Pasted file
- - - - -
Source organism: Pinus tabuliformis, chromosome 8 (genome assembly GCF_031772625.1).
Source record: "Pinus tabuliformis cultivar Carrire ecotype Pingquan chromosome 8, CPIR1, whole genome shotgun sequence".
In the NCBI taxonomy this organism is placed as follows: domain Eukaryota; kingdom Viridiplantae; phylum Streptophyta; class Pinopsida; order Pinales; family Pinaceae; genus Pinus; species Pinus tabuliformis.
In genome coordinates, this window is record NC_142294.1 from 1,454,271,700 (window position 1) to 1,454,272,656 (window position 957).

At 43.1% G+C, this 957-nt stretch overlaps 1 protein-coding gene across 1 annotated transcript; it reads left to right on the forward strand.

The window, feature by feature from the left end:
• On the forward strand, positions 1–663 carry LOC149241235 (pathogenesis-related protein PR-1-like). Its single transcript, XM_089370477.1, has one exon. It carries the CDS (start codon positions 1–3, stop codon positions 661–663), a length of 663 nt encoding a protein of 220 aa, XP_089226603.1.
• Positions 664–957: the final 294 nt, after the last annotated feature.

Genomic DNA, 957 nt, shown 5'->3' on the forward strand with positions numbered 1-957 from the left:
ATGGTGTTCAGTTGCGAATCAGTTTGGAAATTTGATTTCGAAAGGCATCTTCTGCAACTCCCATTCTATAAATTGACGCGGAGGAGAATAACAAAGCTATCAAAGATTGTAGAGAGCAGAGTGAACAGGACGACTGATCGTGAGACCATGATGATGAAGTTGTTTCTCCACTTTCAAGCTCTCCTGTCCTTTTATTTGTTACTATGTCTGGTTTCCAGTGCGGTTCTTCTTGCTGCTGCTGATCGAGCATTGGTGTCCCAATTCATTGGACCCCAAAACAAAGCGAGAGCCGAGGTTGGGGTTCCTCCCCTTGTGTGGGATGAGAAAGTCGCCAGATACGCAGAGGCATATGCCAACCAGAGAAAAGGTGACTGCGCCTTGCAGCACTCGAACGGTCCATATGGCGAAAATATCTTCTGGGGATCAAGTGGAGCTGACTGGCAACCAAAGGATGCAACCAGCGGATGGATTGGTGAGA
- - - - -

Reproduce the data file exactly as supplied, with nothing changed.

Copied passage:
Source organism: Pinus tabuliformis, chromosome 8 (genome assembly GCF_031772625.1).
Source record: "Pinus tabuliformis cultivar Carrire ecotype Pingquan chromosome 8, CPIR1, whole genome shotgun sequence".
In the NCBI taxonomy this organism is placed as follows: domain Eukaryota; kingdom Viridiplantae; phylum Streptophyta; class Pinopsida; order Pinales; family Pinaceae; genus Pinus; species Pinus tabuliformis.
In genome coordinates, this window is record NC_142294.1 from 1,454,271,700 (window position 1) to 1,454,272,656 (window position 957).

At 43.1% G+C, this 957-nt stretch overlaps 1 protein-coding gene across 1 annotated transcript; it reads left to right on the forward strand.

The window, feature by feature from the left end:
• On the forward strand, positions 1–663 carry LOC149241235 (pathogenesis-related protein PR-1-like). Its single transcript, XM_089370477.1, has one exon. It carries the CDS (start codon positions 1–3, stop codon positions 661–663), a length of 663 nt encoding a protein of 220 aa, XP_089226603.1.
• Positions 664–957: the final 294 nt, after the last annotated feature.

Genomic DNA, 957 nt, shown 5'->3' on the forward strand with positions numbered 1-957 from the left:
ATGGTGTTCAGTTGCGAATCAGTTTGGAAATTTGATTTCGAAAGGCATCTTCTGCAACTCCCATTCTATAAATTGACGCGGAGGAGAATAACAAAGCTATCAAAGATTGTAGAGAGCAGAGTGAACAGGACGACTGATCGTGAGACCATGATGATGAAGTTGTTTCTCCACTTTCAAGCTCTCCTGTCCTTTTATTTGTTACTATGTCTGGTTTCCAGTGCGGTTCTTCTTGCTGCTGCTGATCGAGCATTGGTGTCCCAATTCATTGGACCCCAAAACAAAGCGAGAGCCGAGGTTGGGGTTCCTCCCCTTGTGTGGGATGAGAAAGTCGCCAGATACGCAGAGGCATATGCCAACCAGAGAAAAGGTGACTGCGCCTTGCAGCACTCGAACGGTCCATATGGCGAAAATATCTTCTGGGGATCAAGTGGAGCTGACTGGCAACCAAAGGATGCAACCAGCGGATGGATTGGTGAGA